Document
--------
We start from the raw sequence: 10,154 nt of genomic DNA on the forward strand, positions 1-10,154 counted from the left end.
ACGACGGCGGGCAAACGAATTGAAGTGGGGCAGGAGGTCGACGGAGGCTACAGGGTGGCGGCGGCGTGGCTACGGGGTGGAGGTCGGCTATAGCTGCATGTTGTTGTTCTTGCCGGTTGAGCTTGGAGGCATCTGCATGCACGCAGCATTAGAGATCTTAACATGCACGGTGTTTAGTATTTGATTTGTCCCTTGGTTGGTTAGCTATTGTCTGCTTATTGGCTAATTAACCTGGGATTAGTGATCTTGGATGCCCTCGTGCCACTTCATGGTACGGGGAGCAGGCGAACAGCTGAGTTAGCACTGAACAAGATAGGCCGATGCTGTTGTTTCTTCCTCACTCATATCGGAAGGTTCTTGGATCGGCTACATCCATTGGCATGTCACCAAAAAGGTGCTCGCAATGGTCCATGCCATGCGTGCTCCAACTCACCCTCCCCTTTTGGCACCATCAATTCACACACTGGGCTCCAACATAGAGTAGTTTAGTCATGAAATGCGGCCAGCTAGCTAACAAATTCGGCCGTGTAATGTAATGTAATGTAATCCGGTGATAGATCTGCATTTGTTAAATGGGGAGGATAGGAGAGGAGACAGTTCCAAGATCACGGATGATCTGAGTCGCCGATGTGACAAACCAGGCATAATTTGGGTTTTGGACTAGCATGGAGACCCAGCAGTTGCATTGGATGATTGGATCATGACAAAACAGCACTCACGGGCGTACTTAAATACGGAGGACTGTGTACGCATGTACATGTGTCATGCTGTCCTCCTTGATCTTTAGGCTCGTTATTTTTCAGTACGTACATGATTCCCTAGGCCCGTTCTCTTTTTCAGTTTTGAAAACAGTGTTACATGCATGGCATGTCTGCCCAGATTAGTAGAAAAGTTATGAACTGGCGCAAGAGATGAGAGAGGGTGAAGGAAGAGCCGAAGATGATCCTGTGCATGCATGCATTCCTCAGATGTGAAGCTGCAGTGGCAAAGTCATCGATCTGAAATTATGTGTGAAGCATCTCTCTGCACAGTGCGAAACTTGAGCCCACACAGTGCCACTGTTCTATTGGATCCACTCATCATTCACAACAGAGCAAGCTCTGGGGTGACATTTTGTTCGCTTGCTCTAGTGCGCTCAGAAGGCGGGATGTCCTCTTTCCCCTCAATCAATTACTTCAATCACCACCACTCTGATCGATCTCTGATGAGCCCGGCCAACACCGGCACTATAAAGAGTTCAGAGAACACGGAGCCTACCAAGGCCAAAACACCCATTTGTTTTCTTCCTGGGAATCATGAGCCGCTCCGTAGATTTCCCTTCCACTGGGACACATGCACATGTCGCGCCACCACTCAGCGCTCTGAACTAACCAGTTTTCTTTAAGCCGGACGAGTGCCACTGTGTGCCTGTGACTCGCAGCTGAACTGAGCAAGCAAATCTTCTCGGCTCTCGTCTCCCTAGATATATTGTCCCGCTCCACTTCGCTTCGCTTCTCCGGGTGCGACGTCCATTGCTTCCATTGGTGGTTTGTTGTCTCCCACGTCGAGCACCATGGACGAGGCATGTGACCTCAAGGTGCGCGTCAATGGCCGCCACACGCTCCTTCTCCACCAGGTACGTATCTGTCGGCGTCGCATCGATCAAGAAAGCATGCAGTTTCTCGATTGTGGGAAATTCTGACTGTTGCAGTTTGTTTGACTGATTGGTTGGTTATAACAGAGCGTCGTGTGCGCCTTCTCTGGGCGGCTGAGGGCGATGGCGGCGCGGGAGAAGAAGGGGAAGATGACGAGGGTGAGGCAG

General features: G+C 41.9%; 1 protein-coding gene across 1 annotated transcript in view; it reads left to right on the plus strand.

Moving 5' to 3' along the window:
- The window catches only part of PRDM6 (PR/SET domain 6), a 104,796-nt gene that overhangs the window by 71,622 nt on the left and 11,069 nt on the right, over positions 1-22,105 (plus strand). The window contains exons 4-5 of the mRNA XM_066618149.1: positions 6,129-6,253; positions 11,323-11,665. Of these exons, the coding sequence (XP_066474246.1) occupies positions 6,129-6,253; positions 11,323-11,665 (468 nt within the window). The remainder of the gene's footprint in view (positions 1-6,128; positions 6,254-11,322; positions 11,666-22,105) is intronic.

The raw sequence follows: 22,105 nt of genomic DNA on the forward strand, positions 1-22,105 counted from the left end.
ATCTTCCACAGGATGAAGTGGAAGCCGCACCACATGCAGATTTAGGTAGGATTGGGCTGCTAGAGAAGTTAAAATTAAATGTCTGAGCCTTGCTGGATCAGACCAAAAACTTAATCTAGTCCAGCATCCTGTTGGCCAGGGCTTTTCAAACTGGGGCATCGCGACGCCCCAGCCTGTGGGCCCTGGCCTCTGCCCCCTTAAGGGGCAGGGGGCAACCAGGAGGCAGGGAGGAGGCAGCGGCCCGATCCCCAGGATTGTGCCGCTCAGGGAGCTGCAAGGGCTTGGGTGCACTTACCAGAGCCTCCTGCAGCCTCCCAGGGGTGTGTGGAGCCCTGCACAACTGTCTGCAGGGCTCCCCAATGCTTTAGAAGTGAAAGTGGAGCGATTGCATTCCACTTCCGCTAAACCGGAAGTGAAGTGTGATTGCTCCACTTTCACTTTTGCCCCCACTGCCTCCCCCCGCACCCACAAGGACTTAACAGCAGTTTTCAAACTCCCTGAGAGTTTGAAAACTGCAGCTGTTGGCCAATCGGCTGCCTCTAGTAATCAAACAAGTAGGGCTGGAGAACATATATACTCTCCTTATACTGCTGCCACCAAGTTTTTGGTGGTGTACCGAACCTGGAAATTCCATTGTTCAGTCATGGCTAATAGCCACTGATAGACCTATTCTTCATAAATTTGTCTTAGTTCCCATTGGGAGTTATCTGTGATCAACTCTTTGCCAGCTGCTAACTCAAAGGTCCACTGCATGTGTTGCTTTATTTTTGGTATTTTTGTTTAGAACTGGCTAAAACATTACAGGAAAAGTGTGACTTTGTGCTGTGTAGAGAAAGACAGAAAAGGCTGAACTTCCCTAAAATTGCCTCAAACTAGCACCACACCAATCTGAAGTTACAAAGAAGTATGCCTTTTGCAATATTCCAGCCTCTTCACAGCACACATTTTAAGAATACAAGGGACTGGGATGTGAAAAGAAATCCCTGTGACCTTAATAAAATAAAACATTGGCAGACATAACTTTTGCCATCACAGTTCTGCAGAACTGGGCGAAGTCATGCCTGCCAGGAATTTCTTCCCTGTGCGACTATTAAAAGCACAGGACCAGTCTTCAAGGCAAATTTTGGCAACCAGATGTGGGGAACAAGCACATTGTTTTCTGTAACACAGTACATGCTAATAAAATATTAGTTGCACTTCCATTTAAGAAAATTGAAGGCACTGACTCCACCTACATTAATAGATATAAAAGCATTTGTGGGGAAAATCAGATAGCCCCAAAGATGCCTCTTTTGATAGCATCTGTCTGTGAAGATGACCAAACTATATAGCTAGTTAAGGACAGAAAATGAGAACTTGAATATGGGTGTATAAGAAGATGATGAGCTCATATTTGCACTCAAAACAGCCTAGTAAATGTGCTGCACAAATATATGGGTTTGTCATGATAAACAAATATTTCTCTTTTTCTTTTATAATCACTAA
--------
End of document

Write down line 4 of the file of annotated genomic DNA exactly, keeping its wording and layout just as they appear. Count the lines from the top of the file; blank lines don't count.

Moving 5' to 3' along the window: